2006.01.25 A tribute to Howard Hughes
By JEFF PICKELL
Some say he was the last of a dying breed—the evil, stark-raving, megalomaniacal lunatic billionaire. He was never too afraid to be afraid of a non-existent threat, never too poor to dump millions of dollars into the liquidation thereof, and never too sane to realize just how crazy he was to feel threatened in the first place.
Take, for instance, nuclear testing in the Nevada desert. Plenty of millionaires today are against the testing of nuclear weapons, but that’s mostly because they’re against nuclear proliferation. Howard Hughes, on the other hand, was against nuclear testing because he was afraid of “the contamination” the distant detonation would rain down on the Las Vegas hotel he was holed up in.
Lesser maniac billionaires, when faced with the non-threat of contamination from an explosion hundreds of miles away, would’ve folded. They would have packed up their years and years worth of unread newspapers and their meticulously labeled jars of urine and found a new penthouse to hide in. But Howard Hughes was not your garden variety madman.
He had vested interests in Las Vegas, like his own TV station, which he demanded stay on 24 hours a day so he would have something to watch when the other broadcasts ended. And his various mistresses, which he kept stationed around the city but refused to let anywhere near him.
So, no, moving just would not do. Hughes was convinced the Department of Defense just had to find somewhere else to test their little bombs. And he approached presidents Johnson and Nixon with $1 million bribes to that effect.
As legend has it, after reading Hughes’ memo, Nixon said “Just who in the hell does Howard Hughes think he is?”
Legend also has it that it was the only bribe Nixon ever declined, and that alone speaks volumes of Hughes’ self-serving psychosis.
Hughes came from the golden age of evil billionaires, when William Randolph Hearst owned the media, and Kennedys were bought and sold like toy soldiers. These men didn’t care about the money. These men weren’t in the game for any kind of material gain. No. These men were evil, and they were hellbent on world domination, plain and simple. It is my belief that, somewhere along the line, evil billionaires forgot this purpose.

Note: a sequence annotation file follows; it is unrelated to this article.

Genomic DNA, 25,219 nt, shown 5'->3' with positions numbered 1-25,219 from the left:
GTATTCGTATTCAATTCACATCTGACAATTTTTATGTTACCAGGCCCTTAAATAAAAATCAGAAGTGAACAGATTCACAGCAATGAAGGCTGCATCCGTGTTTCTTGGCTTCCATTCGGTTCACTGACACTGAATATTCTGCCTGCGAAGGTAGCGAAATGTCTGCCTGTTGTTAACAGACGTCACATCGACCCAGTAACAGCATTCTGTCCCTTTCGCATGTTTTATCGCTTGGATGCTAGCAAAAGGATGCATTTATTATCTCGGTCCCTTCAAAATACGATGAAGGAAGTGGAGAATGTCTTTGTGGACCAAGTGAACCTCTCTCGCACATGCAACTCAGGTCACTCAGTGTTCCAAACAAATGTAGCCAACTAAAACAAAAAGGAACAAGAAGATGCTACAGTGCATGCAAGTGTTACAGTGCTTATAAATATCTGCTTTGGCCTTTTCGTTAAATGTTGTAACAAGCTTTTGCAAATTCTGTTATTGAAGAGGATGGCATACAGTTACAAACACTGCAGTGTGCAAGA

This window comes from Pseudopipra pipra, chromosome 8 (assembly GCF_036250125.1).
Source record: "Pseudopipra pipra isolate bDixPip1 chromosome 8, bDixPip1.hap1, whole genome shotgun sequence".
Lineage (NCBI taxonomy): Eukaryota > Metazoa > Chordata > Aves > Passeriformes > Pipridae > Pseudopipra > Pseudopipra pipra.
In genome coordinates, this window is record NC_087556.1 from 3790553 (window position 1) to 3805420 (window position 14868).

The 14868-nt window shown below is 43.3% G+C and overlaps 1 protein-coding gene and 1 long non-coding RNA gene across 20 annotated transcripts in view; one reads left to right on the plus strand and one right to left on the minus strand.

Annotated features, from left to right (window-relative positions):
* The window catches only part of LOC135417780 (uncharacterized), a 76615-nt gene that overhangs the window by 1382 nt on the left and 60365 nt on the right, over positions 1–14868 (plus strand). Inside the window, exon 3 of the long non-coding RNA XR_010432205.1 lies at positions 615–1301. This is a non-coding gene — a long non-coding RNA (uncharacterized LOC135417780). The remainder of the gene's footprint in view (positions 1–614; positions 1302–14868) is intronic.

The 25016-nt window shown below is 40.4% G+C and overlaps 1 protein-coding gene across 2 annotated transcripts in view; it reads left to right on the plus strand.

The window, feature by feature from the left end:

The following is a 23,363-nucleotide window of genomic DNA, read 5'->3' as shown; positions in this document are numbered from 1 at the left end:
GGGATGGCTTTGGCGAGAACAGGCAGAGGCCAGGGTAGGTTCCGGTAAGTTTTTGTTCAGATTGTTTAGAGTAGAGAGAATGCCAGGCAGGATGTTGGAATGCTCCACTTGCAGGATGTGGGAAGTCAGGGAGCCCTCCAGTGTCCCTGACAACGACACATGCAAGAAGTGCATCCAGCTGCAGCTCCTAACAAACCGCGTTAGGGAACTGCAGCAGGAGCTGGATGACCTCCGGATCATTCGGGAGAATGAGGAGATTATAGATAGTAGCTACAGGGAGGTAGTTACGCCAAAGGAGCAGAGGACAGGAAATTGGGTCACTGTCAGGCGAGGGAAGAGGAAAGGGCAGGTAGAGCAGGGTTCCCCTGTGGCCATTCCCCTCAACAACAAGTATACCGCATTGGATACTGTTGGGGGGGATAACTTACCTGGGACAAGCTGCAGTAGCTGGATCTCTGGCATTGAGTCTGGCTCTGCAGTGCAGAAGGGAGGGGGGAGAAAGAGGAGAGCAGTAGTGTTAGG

Now, instead of concocting devious schemes that amount to hair brained stabs at power, billionaires are concerned with finances, throwing around terms like “maximizing profit” and “marketing to the target consumers” and “swindling the pants off our stockholders.”
And they’ve gotten sloppy. Take the Enron execs. Do you think Howard Hughes would’ve gotten caught with his pants down like they did? Of course he would’ve, and he did, but the difference is, Hughes was addicted to so many pharmaceuticals that he knew he wouldn’t survive detox, so he fled the country and lived the rest of his life on the lam. Like a true evil billionaire, for Hughes, the drugs were always more important than the money.
It almost puts shame in my heart to pick up an issue of Time Magazine and see Bill Gates, the richest man on the planet, named Man of the Year. I like to think of April 1976, when Hughes himself was on the cover of that magazine, dressed only in a robe, clinging, with hands full of Kleenex, to the burly man carrying him. They say he squandered $150 million in his final five years alone.
Of course, the Time cover was an artist’s interpretation—Hughes was too far gone by this point to even consider letting himself be photographed, but you could still see it in his eyes, that nostalgic, cancerous glimmer that said “I’d buy all the air in the world if only the government would let me.”
I’m going to avoid moralizing—it’s not in the best interest of evil, but I will ask this of you: next time you hear tell of Ted Turner buying a million square acres of Montana land for horseback riding, or of Rupert Murdoch pandering to Communist China, or of Michael Jackson’s addiction to plastic surgery, remember the cowardly, compulsive son of a tool baron who started it all—Howard Hughes.– Jan. 25, 2006
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